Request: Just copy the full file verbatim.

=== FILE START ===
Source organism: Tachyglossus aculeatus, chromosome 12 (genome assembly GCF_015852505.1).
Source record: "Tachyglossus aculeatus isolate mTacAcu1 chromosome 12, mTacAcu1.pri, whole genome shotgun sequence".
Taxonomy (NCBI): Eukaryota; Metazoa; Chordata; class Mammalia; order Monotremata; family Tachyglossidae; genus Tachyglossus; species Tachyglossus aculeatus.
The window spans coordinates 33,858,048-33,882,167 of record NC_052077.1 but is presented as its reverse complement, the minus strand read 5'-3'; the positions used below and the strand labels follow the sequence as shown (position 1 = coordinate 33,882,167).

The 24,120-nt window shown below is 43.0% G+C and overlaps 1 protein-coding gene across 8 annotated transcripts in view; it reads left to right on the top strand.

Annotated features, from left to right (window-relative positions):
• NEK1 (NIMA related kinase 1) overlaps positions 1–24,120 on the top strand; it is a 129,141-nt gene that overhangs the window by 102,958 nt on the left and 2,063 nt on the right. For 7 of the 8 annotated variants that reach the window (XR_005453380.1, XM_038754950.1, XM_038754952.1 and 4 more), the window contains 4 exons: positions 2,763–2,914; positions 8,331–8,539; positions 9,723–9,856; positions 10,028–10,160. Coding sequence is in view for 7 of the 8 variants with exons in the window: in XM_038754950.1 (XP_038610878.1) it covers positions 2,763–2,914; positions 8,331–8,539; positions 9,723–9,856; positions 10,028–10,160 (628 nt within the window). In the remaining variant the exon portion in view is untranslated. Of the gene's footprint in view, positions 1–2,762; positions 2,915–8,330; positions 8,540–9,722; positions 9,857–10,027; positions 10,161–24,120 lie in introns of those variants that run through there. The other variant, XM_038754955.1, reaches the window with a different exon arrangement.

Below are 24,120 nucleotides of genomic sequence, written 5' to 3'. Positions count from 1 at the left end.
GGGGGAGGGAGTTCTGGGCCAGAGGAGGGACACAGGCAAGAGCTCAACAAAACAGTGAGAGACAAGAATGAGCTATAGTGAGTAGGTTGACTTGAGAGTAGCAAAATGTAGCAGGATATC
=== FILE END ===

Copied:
Source organism: Tachyglossus aculeatus, chromosome 12 (genome assembly GCF_015852505.1).
Source record: "Tachyglossus aculeatus isolate mTacAcu1 chromosome 12, mTacAcu1.pri, whole genome shotgun sequence".
Taxonomy (NCBI): Eukaryota; Metazoa; Chordata; class Mammalia; order Monotremata; family Tachyglossidae; genus Tachyglossus; species Tachyglossus aculeatus.
The window spans coordinates 33,858,048-33,882,167 of record NC_052077.1 but is presented as its reverse complement, the minus strand read 5'-3'; the positions used below and the strand labels follow the sequence as shown (position 1 = coordinate 33,882,167).

The 24,120-nt window shown below is 43.0% G+C and overlaps 1 protein-coding gene across 8 annotated transcripts in view; it reads left to right on the top strand.

Annotated features, from left to right (window-relative positions):
• NEK1 (NIMA related kinase 1) overlaps positions 1–24,120 on the top strand; it is a 129,141-nt gene that overhangs the window by 102,958 nt on the left and 2,063 nt on the right. For 7 of the 8 annotated variants that reach the window (XR_005453380.1, XM_038754950.1, XM_038754952.1 and 4 more), the window contains 4 exons: positions 2,763–2,914; positions 8,331–8,539; positions 9,723–9,856; positions 10,028–10,160. Coding sequence is in view for 7 of the 8 variants with exons in the window: in XM_038754950.1 (XP_038610878.1) it covers positions 2,763–2,914; positions 8,331–8,539; positions 9,723–9,856; positions 10,028–10,160 (628 nt within the window). In the remaining variant the exon portion in view is untranslated. Of the gene's footprint in view, positions 1–2,762; positions 2,915–8,330; positions 8,540–9,722; positions 9,857–10,027; positions 10,161–24,120 lie in introns of those variants that run through there. The other variant, XM_038754955.1, reaches the window with a different exon arrangement.

Below are 24,120 nucleotides of genomic sequence, written 5' to 3'. Positions count from 1 at the left end.
GGGGGAGGGAGTTCTGGGCCAGAGGAGGGACACAGGCAAGAGCTCAACAAAACAGTGAGAGACAAGAATGAGCTATAGTGAGTAGGTTGACTTGAGAGTAGCAAAATGTAGCAGGATATC